Twenty one years ago, while on a skiing trip out west and after watching “Super Cub One and two” about 100 times, I took a side flight to Cub Crafters in Yakima, Washington. At that time, Jim Richmond, the CEO of Cub Crafters, was restoring Cubs. I purchased a 1979 Super Cub from Jim, which he flew out to Maine the following spring. That began a 21-year flying experience for me… all in the same Cub.
Owning an airplane pretty much obligates one to always be looking for the next chance to use it. The worst thing for an airplane (or a pilot) is to stay on the ground and never fly. Therefore when my son indicated an interest in seeing the launch of Exploration Flight Test 1, I seized the opportunity.
It started out as no more than a lark in 1999. Fly through the midnight of the old millennium into the new. Our family would view the public and private fireworks displays ushering in Y2K from a different perspective – through the windows of our Cessna 172.
I’m a recently-minted private pilot with about 70 hours, and a little over 3 hours into tailwheel endorsement training. Interestingly enough, the tailwheel endorsement has been my big goal, perhaps even more so than the PPL! But there is an order to things, and these days the PPL checkride is mostly tailored to the Cessna 172.
It had been one of those perfect fall days, a day when you could see forever. The light had a clarity one only sees in the fall, and then only rarely. It was the kind of light that painters dream of. The night was still, without even the whisper of a breeze.
So I taxied to the threshold following a “Follow Me” jeep as I could not see the taxiway. Meanwhile my Flight Commander went to the tower to watch. Maybe he expected a spectacle – but as it happened he gave me good advice and by all accounts he got a spectacle too!
“Lights, camera, action!” I recite to no one but me. It’s my final mantra before takeoff in my Cavalier. Nav and strobe lights on, transponder to ALT, and power up to go. Gladys, my instructor, taught me that.
I was excited at the opportunity to complete a real cross-country trip with my wife to visit family in Tennessee for the Thanksgiving holiday. For weeks prior to the trip, I passed the time planning the flight and picking out the best fuel stops. The plan was finally set. Preflight inspection now complete, we were ready to fly!
In my last article I told you what it took to get my wife in the air. As much as that short flight over La Jolla (San Diego) was fun, the goal was always, and forever will be, to use the airplane for family flying. So after years of airport hopping, $100 burger runs (by myself I might add), and oh so many touch and goes, it was time to take the family on a real trip.
Since I began taking flying lessons, about 5 years ago, our dream was to fly to Fort Collins. I mean, after endlessly flying over the featureless flatlands of the Midwest, how cool to see the freakin’ Rocky Mountains filling your windshield!
Before the engine blew, it was making a repetitive cyclical type noise; it wasn’t high pitched, it was kind of like the sound of a card flapping on a set of bicycle spokes, going fairly rapidly, getting painfully louder and louder to the point it seemed like my headset was not muffling the noise at all as the big end of the number 2 rod broke and the piston was beaten against the crank case.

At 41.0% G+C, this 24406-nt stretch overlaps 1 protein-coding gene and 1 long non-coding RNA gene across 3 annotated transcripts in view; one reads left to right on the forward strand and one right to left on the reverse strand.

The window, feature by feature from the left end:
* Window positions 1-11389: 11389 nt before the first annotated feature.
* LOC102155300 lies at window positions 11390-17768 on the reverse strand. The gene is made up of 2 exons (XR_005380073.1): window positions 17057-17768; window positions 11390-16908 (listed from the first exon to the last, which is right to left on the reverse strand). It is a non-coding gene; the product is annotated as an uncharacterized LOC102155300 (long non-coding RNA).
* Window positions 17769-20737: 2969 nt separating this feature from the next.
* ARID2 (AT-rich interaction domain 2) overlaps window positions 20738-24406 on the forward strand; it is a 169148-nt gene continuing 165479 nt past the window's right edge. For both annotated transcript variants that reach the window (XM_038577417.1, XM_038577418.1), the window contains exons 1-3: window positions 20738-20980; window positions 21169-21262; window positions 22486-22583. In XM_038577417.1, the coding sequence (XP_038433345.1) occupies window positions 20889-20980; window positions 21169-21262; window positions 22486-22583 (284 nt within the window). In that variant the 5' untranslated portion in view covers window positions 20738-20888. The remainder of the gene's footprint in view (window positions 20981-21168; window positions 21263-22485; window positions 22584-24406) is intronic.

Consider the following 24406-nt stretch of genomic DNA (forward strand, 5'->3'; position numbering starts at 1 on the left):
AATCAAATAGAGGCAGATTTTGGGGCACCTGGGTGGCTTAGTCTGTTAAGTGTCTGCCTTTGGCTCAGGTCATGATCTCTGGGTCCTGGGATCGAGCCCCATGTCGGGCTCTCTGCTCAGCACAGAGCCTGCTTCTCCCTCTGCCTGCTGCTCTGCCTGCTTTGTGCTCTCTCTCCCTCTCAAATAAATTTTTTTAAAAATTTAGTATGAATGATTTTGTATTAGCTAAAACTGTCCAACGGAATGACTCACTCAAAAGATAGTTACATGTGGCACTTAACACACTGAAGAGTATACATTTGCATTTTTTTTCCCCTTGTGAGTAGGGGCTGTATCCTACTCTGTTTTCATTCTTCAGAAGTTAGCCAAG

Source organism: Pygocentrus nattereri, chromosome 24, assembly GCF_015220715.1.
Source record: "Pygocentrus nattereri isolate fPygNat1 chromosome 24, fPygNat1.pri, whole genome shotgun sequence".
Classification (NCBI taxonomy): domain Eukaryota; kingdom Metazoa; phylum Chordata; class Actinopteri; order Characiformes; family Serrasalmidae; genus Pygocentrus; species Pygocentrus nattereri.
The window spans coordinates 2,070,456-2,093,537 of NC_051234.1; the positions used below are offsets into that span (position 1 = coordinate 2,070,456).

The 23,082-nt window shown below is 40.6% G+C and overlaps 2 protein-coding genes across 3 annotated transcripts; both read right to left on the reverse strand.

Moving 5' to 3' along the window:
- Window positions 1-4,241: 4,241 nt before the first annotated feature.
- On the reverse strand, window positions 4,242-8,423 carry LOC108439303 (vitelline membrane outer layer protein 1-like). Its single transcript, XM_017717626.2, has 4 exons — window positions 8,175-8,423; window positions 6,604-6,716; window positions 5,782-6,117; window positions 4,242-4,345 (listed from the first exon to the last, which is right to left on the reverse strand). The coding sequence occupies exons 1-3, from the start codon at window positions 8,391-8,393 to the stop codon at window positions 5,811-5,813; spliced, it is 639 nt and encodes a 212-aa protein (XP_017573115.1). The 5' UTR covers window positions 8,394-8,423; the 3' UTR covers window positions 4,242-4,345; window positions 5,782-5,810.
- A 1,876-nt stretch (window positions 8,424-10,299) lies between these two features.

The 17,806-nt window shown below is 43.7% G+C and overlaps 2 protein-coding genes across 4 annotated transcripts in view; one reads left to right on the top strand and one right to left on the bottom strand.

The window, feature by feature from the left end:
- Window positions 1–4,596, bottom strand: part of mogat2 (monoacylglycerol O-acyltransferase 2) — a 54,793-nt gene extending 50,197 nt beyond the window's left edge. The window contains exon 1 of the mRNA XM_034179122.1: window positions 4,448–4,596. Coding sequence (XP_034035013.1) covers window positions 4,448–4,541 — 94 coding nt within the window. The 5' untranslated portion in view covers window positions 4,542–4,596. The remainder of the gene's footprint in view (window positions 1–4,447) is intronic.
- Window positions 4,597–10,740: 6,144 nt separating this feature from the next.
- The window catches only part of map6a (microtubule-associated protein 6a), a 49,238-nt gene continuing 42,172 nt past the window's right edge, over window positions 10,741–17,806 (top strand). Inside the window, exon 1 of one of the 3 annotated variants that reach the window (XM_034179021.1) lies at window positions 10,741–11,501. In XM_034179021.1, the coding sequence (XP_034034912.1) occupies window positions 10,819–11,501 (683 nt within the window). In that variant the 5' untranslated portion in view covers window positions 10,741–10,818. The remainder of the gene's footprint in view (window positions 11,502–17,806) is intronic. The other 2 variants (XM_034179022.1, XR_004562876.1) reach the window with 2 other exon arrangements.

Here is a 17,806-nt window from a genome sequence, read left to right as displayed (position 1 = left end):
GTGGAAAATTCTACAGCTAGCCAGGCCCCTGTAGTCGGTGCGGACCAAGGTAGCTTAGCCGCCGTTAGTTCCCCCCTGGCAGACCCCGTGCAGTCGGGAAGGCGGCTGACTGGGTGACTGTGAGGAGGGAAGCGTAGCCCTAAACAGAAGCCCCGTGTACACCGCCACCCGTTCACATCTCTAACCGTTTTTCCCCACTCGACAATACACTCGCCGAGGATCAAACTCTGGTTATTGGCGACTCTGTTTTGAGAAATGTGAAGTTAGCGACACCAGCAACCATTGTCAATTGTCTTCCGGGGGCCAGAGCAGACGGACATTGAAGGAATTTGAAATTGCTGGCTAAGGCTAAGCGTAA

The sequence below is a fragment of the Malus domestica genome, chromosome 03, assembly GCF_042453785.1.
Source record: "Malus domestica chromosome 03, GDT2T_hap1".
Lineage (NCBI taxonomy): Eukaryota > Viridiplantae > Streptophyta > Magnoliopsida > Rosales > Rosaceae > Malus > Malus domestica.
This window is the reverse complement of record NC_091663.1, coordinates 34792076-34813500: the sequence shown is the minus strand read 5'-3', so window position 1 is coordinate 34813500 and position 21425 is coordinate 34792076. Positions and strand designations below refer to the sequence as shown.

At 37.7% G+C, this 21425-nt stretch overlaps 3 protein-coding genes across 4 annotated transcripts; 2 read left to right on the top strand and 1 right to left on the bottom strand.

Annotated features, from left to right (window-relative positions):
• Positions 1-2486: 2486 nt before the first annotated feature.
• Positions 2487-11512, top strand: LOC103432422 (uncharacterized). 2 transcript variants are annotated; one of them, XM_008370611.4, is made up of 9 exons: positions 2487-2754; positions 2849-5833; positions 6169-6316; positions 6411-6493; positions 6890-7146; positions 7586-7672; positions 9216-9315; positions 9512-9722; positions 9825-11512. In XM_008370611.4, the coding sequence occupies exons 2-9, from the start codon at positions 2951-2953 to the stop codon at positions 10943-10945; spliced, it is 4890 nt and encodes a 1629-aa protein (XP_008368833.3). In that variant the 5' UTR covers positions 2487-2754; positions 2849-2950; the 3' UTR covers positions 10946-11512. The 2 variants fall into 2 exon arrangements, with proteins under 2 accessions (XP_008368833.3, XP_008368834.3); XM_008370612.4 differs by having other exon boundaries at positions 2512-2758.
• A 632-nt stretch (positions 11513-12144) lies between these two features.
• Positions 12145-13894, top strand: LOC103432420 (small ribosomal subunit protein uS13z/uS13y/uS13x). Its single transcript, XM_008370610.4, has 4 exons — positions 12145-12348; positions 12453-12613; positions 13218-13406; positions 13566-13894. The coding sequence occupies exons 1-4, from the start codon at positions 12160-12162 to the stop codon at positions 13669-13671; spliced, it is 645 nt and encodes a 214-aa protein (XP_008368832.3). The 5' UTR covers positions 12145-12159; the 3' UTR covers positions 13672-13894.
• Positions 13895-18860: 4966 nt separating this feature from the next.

Our drop mission was weather-dependent. It required smooth conditions in a layer up to 1500 ft above ground, to stay below radar, with at least a minimum off-shore breeze of 10 knots. The drop had to be done half an hour before sunset in cloudless, though not necessarily clear, conditions. In fact, a little obscuring haze up-sun would help the stealth nature of the task.
Can general aviation really be used for transportation? This pilot says yes, and a recent trip from Seattle to Wisconsin proves just how effectively it can be done. It was 30% less travel time than the airlines, and a lot more fun.
As soon as I lifted off, the engine started coughing and sputtering! Something was not right… obviously. I set the ship back down (it most likely settled itself back down due to the lack of power and diminishing rotor RPM), and the engine sprang back to life. What?
The smell of fresh-cut grass on a warm spring evening. You walk around the little aeroplane, checking a bolt, kicking the tires, moving the surfaces, touching it. You climb into it, and inhale that special aeroplane smell.
The relationship with my 1946 Aeronca Chief often segues into a world of strangeness. Owning and maintaining and flying an old fabric-covered taildragger is analogous to using a 1951 MG-TD as your personal car. But one learns to take things as they come, and most of all, to keep a sense of humor.
For those of you who do not fly out of the Northeast, the NOBBI5 Standard Terminal Arrival Route leads you into Westchester County Airport. KHPN is where my 1980 Mooney 231 is based. It’s the last stretch home. When the weather cooperates, there’s plenty of opportunity to look down from 7000 feet.
Last September I broke something important to me. The cause was more an abundance of caution than of carelessness, and I took comfort in that. Still, I wished I could fix it. Sitting at the kitchen counter one morning in June I thought I saw a way to make it right.
I was not yet a pilot, but when my father lifted off in the Piper Archer with my mother and younger brother on board and quickly disappeared into the low overcast, my mind filled with dread: I knew they were going to die on this flight, and soon.
Back in 1976 when I joined my first airline it was still customary for the captain to talk to the SLC (Self Loading Cargo – a somewhat snide description observed on pilot internet websites to denote passengers). Some of the people and the stories “down the back” are unforgettable, even 30 years later.